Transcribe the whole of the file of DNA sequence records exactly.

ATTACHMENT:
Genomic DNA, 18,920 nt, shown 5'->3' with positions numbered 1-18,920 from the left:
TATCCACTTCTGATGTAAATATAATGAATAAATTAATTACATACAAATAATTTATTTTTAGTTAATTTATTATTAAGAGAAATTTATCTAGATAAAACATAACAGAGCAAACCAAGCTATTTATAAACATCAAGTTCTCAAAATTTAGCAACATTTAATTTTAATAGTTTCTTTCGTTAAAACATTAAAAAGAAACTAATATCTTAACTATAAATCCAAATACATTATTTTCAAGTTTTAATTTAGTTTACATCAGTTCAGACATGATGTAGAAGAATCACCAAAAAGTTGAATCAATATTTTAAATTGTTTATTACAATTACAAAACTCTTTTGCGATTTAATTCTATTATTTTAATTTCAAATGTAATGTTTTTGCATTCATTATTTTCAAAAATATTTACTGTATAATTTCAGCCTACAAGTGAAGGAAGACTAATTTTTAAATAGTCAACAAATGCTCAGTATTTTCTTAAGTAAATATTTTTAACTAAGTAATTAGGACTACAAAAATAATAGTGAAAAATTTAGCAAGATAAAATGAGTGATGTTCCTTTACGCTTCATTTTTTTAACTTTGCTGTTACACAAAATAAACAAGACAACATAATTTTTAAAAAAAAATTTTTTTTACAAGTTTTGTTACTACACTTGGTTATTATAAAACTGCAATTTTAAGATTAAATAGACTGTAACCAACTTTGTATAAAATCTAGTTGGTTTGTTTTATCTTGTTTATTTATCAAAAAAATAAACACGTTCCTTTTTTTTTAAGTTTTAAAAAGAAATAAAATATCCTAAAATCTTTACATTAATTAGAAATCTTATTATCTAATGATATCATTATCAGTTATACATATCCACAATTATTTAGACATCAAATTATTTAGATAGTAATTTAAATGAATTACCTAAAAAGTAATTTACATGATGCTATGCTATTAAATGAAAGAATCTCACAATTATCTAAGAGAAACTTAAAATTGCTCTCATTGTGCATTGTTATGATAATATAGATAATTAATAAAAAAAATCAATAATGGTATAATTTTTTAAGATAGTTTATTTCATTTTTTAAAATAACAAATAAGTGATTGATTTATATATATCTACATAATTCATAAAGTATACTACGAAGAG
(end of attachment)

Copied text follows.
Genomic DNA, 18,920 nt, shown 5'->3' with positions numbered 1-18,920 from the left:
TATCCACTTCTGATGTAAATATAATGAATAAATTAATTACATACAAATAATTTATTTTTAGTTAATTTATTATTAAGAGAAATTTATCTAGATAAAACATAACAGAGCAAACCAAGCTATTTATAAACATCAAGTTCTCAAAATTTAGCAACATTTAATTTTAATAGTTTCTTTCGTTAAAACATTAAAAAGAAACTAATATCTTAACTATAAATCCAAATACATTATTTTCAAGTTTTAATTTAGTTTACATCAGTTCAGACATGATGTAGAAGAATCACCAAAAAGTTGAATCAATATTTTAAATTGTTTATTACAATTACAAAACTCTTTTGCGATTTAATTCTATTATTTTAATTTCAAATGTAATGTTTTTGCATTCATTATTTTCAAAAATATTTACTGTATAATTTCAGCCTACAAGTGAAGGAAGACTAATTTTTAAATAGTCAACAAATGCTCAGTATTTTCTTAAGTAAATATTTTTAACTAAGTAATTAGGACTACAAAAATAATAGTGAAAAATTTAGCAAGATAAAATGAGTGATGTTCCTTTACGCTTCATTTTTTTAACTTTGCTGTTACACAAAATAAACAAGACAACATAATTTTTAAAAAAAAATTTTTTTTACAAGTTTTGTTACTACACTTGGTTATTATAAAACTGCAATTTTAAGATTAAATAGACTGTAACCAACTTTGTATAAAATCTAGTTGGTTTGTTTTATCTTGTTTATTTATCAAAAAAATAAACACGTTCCTTTTTTTTTAAGTTTTAAAAAGAAATAAAATATCCTAAAATCTTTACATTAATTAGAAATCTTATTATCTAATGATATCATTATCAGTTATACATATCCACAATTATTTAGACATCAAATTATTTAGATAGTAATTTAAATGAATTACCTAAAAAGTAATTTACATGATGCTATGCTATTAAATGAAAGAATCTCACAATTATCTAAGAGAAACTTAAAATTGCTCTCATTGTGCATTGTTATGATAATATAGATAATTAATAAAAAAAATCAATAATGGTATAATTTTTTAAGATAGTTTATTTCATTTTTTAAAATAACAAATAAGTGATTGATTTATATATATCTACATAATTCATAAAGTATACTACGAAGAG